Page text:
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DOC area for white wines and red wines in the Italian region of Campania. The area was classified as the second Italian DOC area in 1966. The area was classified as the second Italian DOC area in 1966. The zone includes all the municipalities on the island (Isola d'Ischia) northeast of Capri, which is part of the province of Naples. Wine-growing here has its origins in antiquity, when 700 BC the Greeks settled the island and planted the vines they brought with them. The Romans later called the island "Enia", which meant "land of wine". Wines from Ischia were already appreciated as "Greco wine" in the 16th century for their hygienic and therapeutic effects.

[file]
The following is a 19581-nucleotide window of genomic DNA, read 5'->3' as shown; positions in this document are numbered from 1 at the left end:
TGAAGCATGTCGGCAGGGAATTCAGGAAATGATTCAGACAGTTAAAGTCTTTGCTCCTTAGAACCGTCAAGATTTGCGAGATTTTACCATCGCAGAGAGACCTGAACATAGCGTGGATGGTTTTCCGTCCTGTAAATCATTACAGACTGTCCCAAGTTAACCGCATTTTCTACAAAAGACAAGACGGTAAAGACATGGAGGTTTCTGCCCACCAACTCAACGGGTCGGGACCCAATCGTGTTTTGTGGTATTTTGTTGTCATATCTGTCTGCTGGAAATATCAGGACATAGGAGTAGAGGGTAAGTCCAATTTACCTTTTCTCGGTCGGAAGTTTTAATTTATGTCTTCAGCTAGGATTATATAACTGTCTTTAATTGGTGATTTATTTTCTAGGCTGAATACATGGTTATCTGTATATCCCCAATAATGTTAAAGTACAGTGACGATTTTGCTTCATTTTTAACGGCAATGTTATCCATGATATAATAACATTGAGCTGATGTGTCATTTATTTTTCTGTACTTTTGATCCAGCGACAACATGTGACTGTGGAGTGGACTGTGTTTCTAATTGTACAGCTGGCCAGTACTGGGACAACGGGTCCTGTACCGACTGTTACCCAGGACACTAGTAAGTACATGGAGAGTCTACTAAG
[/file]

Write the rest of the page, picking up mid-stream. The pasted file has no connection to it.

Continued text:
The Bianco (also known as Superiore and Spumante) is blended from Forastera (45-70%), Biancolella (30-55%) and other authorised varieties (max. 15%). Rosso is produced from Piedirosso and Guarnaccia = Tintore di Tramonti (40-50% each), as well as other approved varieties (2max. 15%). The pure variety wines must contain at least 85% of the respective varieties, up to 15% other approved varieties can be used. These are the two white wines Biancolella and Forastera, and the red wine Piedirosso (or Per'e Palummo). If the grapes come from classified vineyards, Vigna can be indicated followed by the name of the vineyard.

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